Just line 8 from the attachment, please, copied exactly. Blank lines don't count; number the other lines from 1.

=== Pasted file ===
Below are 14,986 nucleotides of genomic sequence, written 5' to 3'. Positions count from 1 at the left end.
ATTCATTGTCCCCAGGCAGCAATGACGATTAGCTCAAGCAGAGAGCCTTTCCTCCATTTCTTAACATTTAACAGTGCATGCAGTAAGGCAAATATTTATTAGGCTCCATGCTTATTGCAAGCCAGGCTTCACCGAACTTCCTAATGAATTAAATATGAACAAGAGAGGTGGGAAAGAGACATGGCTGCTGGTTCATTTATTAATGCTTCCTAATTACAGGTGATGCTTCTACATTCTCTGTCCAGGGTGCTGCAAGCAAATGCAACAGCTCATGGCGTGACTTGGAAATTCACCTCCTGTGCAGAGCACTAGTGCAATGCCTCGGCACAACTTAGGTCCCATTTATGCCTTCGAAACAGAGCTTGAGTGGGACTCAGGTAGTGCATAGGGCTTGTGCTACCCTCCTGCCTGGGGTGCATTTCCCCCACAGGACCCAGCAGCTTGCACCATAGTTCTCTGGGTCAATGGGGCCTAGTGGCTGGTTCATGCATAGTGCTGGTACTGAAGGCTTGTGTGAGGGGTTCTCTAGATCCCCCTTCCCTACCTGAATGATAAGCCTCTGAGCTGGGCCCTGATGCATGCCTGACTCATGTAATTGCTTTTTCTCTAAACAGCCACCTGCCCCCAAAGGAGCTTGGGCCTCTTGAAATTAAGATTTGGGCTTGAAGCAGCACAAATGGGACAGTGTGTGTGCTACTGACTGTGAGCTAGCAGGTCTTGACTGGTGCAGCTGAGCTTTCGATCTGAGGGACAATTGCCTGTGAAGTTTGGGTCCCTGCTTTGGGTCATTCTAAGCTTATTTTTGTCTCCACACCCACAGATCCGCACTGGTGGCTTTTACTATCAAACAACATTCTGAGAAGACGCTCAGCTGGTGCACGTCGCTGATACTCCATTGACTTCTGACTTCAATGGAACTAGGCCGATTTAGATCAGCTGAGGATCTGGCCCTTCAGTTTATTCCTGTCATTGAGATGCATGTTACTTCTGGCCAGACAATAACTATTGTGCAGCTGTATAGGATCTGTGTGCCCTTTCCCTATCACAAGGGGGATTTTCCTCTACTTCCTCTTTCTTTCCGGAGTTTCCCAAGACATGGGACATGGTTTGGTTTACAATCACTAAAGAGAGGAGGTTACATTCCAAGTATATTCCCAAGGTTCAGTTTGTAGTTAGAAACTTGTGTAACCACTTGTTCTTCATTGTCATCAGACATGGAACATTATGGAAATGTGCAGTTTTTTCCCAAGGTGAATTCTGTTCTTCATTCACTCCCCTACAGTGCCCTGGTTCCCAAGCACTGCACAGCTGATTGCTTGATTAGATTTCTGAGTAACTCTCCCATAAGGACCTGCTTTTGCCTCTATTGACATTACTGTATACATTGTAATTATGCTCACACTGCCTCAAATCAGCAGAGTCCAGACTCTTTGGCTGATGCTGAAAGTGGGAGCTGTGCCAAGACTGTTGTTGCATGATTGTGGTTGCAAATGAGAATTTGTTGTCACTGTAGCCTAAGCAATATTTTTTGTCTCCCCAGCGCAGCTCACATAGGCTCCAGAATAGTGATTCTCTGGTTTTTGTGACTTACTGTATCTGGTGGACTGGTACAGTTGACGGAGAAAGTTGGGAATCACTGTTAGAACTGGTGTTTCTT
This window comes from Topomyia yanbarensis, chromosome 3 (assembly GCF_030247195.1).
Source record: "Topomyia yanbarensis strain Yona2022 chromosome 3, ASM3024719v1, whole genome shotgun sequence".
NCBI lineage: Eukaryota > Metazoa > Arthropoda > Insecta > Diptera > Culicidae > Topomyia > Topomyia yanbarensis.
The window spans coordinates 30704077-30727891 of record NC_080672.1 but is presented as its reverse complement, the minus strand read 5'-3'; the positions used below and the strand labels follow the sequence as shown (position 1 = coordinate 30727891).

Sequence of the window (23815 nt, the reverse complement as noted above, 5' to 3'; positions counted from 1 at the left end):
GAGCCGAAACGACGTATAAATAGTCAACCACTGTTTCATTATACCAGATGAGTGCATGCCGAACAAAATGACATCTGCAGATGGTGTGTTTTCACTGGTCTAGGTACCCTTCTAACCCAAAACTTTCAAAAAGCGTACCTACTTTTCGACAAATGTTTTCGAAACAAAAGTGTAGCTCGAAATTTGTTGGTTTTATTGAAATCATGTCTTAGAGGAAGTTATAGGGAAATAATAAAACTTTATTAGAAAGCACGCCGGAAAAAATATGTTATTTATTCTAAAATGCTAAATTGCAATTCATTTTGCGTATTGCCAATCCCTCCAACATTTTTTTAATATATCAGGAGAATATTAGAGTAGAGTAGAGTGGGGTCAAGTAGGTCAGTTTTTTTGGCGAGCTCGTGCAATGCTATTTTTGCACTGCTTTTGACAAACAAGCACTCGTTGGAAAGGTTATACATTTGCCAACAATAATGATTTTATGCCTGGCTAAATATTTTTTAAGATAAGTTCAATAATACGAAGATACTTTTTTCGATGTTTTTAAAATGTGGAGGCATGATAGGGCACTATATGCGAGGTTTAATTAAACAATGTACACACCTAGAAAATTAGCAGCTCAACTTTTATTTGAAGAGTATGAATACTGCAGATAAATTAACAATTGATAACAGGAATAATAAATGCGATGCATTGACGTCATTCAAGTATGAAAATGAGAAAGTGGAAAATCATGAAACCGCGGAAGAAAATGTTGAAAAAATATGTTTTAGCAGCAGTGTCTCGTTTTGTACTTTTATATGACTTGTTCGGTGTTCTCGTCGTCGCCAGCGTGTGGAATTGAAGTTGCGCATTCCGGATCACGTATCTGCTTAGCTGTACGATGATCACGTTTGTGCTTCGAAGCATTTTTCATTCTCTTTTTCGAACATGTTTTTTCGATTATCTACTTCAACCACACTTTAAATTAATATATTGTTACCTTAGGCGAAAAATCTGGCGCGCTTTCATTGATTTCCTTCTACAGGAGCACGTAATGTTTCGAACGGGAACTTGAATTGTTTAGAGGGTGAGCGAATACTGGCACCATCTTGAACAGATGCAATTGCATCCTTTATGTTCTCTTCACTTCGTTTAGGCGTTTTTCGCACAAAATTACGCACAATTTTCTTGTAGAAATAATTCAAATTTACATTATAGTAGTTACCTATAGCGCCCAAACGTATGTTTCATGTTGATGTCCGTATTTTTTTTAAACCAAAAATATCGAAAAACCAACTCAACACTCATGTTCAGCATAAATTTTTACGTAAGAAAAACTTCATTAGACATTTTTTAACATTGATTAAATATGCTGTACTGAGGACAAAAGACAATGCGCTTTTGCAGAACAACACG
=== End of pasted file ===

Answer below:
GAGCCGAAACGACGTATAAATAGTCAACCACTGTTTCATTATACCAGATGAGTGCATGCCGAACAAAATGACATCTGCAGATGGTGTGTTTTCACTGGTCTAGGTACCCTTCTAACCCAAAACTTTCAAAAAGCGTACCTACTTTTCGACAAATGTTTTCGAAACAAAAGTGTAGCTCGAAATTTGTTGGTTTTATTGAAATCATGTCTTAGAGGAAGTTATAGGGAAATAATAAAACTTTATTAGAAAGCACGCCGGAAAAAATATGTTATTTATTCTAAAATGCTAAATTGCAATTCATTTTGCGTATTGCCAATCCCTCCAACATTTTTTTAATATATCAGGAGAATATTAGAGTAGAGTAGAGTGGGGTCAAGTAGGTCAGTTTTTTTGGCGAGCTCGTGCAATGCTATTTTTGCACTGCTTTTGACAAACAAGCACTCGTTGGAAAGGTTATACATTTGCCAACAATAATGATTTTATGCCTGGCTAAATATTTTTTAAGATAAGTTCAATAATACGAAGATACTTTTTTCGATGTTTTTAAAATGTGGAGGCATGATAGGGCACTATATGCGAGGTTTAATTAAACAATGTACACACCTAGAAAATTAGCAGCTCAACTTTTATTTGAAGAGTATGAATACTGCAGATAAATTAACAATTGATAACAGGAATAATAAATGCGATGCATTGACGTCATTCAAGTATGAAAATGAGAAAGTGGAAAATCATGAAACCGCGGAAGAAAATGTTGAAAAAATATGTTTTAGCAGCAGTGTCTCGTTTTGTACTTTTATATGACTTGTTCGGTGTTCTCGTCGTCGCCAGCGTGTGGAATTGAAGTTGCGCATTCCGGATCACGTATCTGCTTAGCTGTACGATGATCACGTTTGTGCTTCGAAGCATTTTTCATTCTCTTTTTCGAACATGTTTTTTCGATTATCTACTTCAACCACACTTTAAATTAATATATTGTTACCTTAGGCGAAAAATCTGGCGCGCTTTCATTGATTTCCTTCTACAGGAGCACGTAATGTTTCGAACGGGAACTTGAATTGTTTAGAGGGTGAGCGAATACTGGCACCATCTTGAACAGATGCAATTGCATCCTTTATGTTCTCTTCACTTCGTTTAGGCGTTTTTCGCACAAAATTACGCACAATTTTCTTGTAGAAATAATTCAAATTTACATTATAGTAGTTACCTATAGCGCCCAAACGTATGTTTCATGTTGATGTCCGTATTTTTTTTAAACCAAAAATATCGAAAAACCAACTCAACACTCATGTTCAGCATAAATTTTTACGTAAGAAAAACTTCATTAGACATTTTTTAACATTGATTAAATATGCTGTACTGAGGACAAAAGACAATGCGCTTTTGCAGAACAACACG